Thank you for the apt title you gave my letter of 11 October. “Only system change can heal our society” precisely captured my apolitical conclusion that our legacy governing system and obscure constitutional conventions no longer aligned with society’s DNA and civic culture. No “guardians” were trying to spot systemic flaws and rectify longstanding deficiencies, because our democracy was assumed to be self-correcting.
Yet, despite your title, my letter’s critical concepts of system change, constitutional specification, brilliant teams and paradigm shifts either baffled or were misjudged by Philip Wood and John Airs (Letters, 12 October). Even the motives behind my multi-disciplinary, system-designing, pluralist project team that trailblazing governance demands were questioned. Before it even existed, the team was deemed elitist and technocratic, rather than crucial and potentially effective. Yet all pioneers are de facto era leaders. Many self-select; others grow, envision and invent the future.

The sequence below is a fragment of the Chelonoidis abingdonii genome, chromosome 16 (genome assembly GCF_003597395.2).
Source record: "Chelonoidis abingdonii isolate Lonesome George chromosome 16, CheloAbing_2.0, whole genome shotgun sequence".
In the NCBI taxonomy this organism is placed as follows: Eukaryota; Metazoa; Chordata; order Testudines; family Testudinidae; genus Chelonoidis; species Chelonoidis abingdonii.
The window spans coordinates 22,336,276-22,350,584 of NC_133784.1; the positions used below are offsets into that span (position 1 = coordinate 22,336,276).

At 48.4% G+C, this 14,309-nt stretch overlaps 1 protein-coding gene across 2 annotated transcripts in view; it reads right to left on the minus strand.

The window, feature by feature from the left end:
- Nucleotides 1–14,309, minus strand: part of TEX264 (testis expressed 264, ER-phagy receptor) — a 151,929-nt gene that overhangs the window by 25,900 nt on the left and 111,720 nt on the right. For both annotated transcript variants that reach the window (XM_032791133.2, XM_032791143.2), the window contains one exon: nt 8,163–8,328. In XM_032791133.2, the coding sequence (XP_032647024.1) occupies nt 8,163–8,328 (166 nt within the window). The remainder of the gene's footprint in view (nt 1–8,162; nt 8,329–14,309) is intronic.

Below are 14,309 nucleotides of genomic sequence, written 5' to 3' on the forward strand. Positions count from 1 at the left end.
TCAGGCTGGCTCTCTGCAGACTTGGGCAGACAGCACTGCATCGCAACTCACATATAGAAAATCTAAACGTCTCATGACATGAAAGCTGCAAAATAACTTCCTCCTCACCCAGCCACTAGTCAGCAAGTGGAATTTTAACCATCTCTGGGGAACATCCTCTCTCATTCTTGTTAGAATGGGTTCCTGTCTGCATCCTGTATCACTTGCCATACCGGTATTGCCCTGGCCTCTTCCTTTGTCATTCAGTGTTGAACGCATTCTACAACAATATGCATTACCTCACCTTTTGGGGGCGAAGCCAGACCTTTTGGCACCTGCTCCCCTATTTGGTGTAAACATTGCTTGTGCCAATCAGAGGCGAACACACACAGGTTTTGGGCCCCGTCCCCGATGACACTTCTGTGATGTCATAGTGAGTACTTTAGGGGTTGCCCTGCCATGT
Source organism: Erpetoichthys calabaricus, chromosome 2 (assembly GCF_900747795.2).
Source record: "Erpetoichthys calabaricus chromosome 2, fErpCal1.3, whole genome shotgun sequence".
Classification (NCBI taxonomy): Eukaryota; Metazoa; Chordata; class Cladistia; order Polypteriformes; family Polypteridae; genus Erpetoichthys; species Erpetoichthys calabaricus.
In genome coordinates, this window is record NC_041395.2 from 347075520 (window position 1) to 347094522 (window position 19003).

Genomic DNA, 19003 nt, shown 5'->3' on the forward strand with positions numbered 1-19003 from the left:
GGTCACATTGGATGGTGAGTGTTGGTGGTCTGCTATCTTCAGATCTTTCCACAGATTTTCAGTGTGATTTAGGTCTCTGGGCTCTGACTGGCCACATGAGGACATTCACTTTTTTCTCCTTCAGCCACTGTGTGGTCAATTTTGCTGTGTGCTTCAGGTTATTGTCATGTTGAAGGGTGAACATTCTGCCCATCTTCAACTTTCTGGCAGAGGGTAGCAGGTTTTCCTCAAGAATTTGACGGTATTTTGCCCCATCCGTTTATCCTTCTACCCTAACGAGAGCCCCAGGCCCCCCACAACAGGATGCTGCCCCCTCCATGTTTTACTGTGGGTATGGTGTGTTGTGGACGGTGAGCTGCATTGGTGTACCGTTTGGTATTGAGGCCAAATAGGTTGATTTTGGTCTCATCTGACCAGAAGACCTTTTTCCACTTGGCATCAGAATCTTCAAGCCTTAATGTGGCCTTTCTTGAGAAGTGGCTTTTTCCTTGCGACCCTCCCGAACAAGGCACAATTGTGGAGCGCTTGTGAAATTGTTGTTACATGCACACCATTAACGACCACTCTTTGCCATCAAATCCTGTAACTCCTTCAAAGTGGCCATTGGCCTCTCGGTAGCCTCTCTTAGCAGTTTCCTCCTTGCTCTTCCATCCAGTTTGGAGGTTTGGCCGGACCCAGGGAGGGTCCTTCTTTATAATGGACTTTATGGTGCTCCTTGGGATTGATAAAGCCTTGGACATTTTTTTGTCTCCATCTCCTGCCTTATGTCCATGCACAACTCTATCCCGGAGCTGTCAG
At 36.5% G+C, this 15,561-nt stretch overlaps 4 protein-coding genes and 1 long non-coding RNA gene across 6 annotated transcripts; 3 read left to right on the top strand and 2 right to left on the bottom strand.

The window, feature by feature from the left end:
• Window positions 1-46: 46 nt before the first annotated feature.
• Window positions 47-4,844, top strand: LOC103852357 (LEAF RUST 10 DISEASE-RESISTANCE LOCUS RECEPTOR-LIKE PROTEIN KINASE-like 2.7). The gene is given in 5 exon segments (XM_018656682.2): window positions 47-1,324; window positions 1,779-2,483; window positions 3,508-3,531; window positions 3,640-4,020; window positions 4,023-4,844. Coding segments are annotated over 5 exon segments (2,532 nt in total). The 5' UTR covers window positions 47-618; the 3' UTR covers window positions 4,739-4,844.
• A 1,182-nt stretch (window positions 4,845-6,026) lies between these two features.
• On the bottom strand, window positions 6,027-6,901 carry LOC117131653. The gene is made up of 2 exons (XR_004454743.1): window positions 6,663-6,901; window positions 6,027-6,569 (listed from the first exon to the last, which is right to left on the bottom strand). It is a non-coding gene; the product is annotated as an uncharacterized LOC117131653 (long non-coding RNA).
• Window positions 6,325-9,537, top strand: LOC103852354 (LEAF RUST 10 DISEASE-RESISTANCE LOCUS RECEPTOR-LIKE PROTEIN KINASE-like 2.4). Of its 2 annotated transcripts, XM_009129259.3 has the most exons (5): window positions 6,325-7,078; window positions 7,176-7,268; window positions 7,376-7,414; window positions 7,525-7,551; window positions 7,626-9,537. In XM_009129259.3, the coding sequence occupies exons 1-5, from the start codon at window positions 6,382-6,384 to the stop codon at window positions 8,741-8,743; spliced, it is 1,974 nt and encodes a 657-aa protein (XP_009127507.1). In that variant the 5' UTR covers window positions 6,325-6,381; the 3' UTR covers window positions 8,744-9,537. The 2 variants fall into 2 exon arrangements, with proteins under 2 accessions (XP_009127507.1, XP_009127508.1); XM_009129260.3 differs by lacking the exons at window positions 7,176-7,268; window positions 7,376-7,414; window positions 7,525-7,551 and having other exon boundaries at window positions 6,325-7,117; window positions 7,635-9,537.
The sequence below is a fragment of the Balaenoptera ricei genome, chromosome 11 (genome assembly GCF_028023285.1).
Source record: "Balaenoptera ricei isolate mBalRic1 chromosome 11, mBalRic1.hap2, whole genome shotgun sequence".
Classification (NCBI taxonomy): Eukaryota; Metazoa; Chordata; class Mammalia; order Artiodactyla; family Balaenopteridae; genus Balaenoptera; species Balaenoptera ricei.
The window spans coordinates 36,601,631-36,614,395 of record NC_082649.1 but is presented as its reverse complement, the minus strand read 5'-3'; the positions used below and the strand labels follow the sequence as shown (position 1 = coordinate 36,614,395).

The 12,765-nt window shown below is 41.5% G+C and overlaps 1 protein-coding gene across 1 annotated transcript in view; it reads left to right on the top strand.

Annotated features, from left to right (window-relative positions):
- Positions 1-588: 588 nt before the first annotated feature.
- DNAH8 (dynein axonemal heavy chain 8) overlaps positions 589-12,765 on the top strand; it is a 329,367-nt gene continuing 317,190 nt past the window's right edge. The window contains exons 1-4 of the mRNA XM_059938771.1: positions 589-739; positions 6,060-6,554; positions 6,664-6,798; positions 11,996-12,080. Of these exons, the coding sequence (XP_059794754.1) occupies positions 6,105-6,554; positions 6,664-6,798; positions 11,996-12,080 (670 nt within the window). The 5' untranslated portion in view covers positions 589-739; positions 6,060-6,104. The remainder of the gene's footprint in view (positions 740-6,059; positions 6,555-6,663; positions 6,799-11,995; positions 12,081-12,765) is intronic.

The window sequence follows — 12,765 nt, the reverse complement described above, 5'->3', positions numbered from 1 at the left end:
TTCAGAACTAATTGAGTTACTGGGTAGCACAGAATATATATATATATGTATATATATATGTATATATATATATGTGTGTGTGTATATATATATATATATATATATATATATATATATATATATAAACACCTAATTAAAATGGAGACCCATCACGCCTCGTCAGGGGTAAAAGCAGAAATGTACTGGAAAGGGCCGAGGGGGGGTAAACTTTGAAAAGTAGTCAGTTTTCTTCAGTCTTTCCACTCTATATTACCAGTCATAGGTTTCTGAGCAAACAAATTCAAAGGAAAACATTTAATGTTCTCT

Below are two links that describe more of the thinking and analysis behind my reform proposals. The first shows our legacy system. New evolution-protecting positive separations of powers, using competing teams, are described here. A multi-competitive eco-systemic approach to pluralism is required, if teams are not to display the well-known flaws of inferior agencies without inbuilt selection, churn, evolution, feedback, open boundaries, challenge and concept testing.
A high-calibre multi-talented unit – I call it the Metabrain – should be founded to start the UK constitutional reform process by creating new design specifications to rectify governing system flaws.
I hope readers can now appreciate that only high-level paradigms, which advance new eco-systemic organising principles and adaptations of our governance leadership, are likely to improve our democracy and thus heal society’s open wounds and safeguard its culture.
Adviser to Margaret Thatcher, 1976-82; co-author of Stepping Stones (1977) with John Hoskyns
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